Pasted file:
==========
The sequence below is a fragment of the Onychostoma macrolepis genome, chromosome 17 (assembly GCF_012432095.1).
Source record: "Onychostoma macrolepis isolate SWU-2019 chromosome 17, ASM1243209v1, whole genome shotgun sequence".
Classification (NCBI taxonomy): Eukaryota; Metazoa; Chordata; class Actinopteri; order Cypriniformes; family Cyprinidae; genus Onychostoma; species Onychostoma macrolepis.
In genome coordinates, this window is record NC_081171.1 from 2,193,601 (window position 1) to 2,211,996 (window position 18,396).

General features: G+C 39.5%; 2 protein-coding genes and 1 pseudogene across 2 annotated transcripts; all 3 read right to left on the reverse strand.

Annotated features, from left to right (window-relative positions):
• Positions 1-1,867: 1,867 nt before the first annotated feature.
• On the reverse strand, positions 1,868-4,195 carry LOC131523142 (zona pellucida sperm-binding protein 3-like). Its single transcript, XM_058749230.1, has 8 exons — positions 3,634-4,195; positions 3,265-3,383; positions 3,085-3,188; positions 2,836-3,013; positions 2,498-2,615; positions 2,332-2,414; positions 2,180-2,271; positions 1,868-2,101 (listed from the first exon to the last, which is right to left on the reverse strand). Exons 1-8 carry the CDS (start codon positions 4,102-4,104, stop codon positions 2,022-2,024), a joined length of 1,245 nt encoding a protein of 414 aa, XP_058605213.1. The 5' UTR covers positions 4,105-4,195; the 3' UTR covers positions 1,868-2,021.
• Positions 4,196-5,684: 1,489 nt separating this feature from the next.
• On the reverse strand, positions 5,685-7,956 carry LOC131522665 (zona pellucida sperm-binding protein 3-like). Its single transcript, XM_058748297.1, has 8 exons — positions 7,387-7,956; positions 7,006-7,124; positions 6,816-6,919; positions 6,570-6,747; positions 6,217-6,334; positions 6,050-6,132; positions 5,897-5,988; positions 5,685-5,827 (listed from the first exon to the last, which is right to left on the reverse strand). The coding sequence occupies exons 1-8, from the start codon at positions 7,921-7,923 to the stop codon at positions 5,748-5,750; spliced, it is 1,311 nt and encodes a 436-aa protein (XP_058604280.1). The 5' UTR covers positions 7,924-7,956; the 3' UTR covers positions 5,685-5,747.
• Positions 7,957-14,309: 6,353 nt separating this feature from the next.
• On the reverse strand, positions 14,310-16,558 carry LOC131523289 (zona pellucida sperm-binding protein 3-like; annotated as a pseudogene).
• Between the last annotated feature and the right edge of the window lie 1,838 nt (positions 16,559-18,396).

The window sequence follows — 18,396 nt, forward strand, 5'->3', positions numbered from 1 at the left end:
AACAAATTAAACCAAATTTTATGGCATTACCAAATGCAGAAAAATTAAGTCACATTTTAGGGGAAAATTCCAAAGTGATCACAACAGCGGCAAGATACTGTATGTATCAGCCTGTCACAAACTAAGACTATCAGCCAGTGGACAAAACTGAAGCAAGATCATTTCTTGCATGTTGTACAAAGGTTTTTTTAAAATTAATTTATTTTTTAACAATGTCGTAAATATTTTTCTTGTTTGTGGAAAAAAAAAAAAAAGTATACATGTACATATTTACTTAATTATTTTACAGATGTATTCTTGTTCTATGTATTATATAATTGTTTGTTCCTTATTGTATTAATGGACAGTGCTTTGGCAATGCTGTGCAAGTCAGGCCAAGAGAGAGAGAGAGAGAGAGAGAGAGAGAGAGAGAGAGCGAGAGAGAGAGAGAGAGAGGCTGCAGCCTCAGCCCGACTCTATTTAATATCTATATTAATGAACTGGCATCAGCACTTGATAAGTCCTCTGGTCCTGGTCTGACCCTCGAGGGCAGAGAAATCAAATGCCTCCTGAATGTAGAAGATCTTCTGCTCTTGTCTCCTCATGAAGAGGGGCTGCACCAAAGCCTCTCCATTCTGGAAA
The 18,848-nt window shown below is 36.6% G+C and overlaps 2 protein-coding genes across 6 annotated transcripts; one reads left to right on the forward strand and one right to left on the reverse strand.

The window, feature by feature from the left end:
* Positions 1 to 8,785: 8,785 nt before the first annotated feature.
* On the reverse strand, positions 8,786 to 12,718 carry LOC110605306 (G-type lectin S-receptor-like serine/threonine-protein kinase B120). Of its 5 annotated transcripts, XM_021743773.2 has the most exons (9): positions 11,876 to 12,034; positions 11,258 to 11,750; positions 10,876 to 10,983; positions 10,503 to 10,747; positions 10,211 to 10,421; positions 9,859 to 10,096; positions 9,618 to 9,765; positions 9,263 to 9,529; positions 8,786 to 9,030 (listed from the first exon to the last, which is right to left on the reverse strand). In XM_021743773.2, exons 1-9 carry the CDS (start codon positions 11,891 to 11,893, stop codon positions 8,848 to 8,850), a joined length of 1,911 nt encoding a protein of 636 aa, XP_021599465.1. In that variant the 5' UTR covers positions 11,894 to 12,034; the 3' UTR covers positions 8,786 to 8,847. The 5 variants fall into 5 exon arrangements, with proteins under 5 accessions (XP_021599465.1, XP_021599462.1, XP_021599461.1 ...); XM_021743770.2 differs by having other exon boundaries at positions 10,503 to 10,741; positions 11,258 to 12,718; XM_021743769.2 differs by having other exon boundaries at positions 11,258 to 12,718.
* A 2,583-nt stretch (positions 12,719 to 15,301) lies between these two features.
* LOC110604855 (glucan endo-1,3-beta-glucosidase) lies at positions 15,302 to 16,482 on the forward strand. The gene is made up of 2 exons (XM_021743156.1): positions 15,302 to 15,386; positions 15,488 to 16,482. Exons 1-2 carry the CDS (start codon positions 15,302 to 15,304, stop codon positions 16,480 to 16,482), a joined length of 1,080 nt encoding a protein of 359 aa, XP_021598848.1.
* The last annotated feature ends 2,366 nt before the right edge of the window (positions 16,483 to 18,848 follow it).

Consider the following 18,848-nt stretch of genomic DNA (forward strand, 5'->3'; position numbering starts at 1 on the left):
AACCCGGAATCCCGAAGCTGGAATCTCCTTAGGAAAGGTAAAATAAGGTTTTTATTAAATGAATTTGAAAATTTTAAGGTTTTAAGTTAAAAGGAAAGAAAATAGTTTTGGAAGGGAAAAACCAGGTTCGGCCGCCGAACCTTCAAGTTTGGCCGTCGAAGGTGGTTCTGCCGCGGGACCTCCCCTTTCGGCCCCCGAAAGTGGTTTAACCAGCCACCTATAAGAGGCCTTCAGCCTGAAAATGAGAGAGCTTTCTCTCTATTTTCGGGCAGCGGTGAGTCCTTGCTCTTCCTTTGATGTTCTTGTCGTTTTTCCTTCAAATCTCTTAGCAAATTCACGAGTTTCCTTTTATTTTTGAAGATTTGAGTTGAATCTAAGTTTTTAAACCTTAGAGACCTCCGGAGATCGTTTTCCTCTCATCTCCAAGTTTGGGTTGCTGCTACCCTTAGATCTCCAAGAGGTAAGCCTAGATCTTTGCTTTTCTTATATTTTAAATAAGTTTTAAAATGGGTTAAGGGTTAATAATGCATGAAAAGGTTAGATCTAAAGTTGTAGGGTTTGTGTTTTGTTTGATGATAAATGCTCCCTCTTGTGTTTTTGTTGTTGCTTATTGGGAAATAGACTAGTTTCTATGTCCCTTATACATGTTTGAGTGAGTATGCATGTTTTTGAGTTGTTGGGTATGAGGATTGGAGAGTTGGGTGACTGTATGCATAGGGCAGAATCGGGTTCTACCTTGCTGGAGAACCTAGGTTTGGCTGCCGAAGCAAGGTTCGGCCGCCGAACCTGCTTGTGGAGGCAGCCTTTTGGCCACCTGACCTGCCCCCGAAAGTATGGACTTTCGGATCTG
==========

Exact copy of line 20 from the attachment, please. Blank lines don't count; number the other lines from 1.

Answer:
* A 2,583-nt stretch (positions 12,719 to 15,301) lies between these two features.